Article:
Thinking for ourselves
By Shea Howell
May 8, 2015
Unless Detroit Mayor Mike Duggan makes some major shifts in his thinking, he will be the Mayor who lost Detroit. While he is announcing redevelopment plans in Brush Park, water shut off trucks are revving their engines just a few blocks away.
Defying all logic and human sensibility the Mayor is continuing to shut off water to people who cannot afford their bills. He says he has a plan to provide assistance. But no one pretends this plan is adequate. In a few short days, trucks will go out to shut off the water to thousands of Detroiters. 39,000 homes are slated for shut off. These water shut offs will be followed by the evictions of thousands more who cannot afford taxes. By some estimates as many as 10% of the population will be directly effected. Everyone else will feel the aftershock of holes ripped in our community.
In the face of this crisis the Detroit City Council has finally started to talk about a water affordability plan. More than a decade ago the City Council passed an affordability plan that was never implemented. That plan begins with a sentence that still rings true. It says: “In recent years, the unaffordability of water/sewer bills in the City of Detroit has become a substantial problem. Not only have customers been disconnected, and gone without service, but even households that pay their bills incurs substantial hardships because of the unaffordability of their bills.”
The report goes on, “While the unaffordability of water/sewer services certainly poses a social problem, it manifests itself as a business problem as well. The unaffordability of water/sewer services contributes to unpaid bills and the associated collections expenses associated with such unpaid bills.”
Mayor Duggan likes to say his aggressive shut offs have saved those who pay their bills money. This is foolish. Duggan has never given a cost benefit analysis of what his shut off policies actually cost. We do know that more money is paid to Homrich to shut water off than is in the current assistance plan for Detroit. We do know that the cost to every block that loses yet another home is incalculable.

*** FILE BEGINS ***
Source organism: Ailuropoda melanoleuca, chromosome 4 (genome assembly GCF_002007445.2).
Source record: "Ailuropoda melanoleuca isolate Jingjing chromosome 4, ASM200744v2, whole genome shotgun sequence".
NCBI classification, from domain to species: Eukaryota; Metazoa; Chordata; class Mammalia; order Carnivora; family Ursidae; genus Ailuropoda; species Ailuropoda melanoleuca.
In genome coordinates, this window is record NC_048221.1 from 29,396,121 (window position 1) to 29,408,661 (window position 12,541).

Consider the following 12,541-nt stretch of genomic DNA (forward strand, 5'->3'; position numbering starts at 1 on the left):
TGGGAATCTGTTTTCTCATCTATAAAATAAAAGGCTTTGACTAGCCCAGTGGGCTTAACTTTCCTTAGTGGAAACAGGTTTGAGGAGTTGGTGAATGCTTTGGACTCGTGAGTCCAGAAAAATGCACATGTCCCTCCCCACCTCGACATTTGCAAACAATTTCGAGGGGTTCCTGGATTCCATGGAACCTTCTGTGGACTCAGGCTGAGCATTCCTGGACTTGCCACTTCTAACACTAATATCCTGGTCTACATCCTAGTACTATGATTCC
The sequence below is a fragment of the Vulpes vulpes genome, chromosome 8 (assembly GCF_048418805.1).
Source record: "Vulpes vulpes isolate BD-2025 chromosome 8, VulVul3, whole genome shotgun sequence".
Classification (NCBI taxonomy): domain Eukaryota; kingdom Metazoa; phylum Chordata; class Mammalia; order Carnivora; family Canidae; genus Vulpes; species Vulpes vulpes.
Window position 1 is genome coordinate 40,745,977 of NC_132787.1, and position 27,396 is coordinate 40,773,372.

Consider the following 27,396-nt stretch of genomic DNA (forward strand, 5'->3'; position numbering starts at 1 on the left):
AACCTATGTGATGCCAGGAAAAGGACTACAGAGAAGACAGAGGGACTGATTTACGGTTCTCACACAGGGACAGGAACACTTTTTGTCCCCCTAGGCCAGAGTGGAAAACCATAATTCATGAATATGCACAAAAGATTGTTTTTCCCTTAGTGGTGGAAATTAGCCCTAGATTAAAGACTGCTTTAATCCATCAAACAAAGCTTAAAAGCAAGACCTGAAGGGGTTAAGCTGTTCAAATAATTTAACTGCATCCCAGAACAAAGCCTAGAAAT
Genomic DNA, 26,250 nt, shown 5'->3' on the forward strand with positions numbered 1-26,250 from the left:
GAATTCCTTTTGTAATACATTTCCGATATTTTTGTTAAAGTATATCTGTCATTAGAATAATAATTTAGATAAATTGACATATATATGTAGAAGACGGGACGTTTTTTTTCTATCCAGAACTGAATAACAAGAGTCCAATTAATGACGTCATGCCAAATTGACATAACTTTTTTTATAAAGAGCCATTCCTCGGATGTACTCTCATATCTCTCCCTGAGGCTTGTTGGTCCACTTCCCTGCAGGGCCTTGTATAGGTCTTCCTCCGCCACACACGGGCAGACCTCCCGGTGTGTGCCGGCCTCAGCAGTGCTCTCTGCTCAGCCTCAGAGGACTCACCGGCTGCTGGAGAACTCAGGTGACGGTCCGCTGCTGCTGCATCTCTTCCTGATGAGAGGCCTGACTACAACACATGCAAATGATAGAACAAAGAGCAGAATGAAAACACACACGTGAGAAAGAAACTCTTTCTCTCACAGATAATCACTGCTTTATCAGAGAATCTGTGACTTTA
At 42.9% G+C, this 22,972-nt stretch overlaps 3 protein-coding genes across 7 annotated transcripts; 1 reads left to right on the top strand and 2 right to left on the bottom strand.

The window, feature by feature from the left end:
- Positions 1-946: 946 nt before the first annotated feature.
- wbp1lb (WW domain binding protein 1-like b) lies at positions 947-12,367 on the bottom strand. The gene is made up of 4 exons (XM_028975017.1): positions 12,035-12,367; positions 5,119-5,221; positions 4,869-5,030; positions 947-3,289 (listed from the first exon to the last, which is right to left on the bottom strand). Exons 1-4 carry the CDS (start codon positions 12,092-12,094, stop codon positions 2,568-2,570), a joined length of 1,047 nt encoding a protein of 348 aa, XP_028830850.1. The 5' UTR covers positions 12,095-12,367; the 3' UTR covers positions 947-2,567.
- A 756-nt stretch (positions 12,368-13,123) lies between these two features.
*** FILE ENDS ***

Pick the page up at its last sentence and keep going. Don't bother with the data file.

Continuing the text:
The Water Affordability Plan provides a way for water to keep flowing to homes and cash to keep flowing into the system.
The Plan makes clear that affordability is not a mythical number. The US government put “affordability” at between 2 and 3 % of income. The EPA suggests that for households at the median income, 2.5% of pre-tax income is affordable for water.
Today many low income Detroiters are paying 10 to 20% of their income for water bills that continue to climb. In fact these bills are 120% higher than when this original plan was passed.
With the formation of the new regional water authority the Mayor, City Council and concerned citizens have the opportunity to create a truly regional system. What if everyone in the region paid a percentage of their income for water, with adjustments for excessive use?
The current rate structure is unsustainable. Every time someone is priced out of the system, the cost goes up for all those remaining. As more people drop off rates necessarily go up. As rates go up, more and more people drop off. This cycle, so evident in Detroit, spirals out of control.
Meanwhile, if people try to conserve their use of water, rates also go up. As usage goes down, rates are raised to cover the costs of the system.
This is a human crisis of international dimensions. Mayor Duggan needs to stop responding with plans doomed to fail. He needs to stop the shut offs and adopt a water affordability plan. Anything less threatens all of us.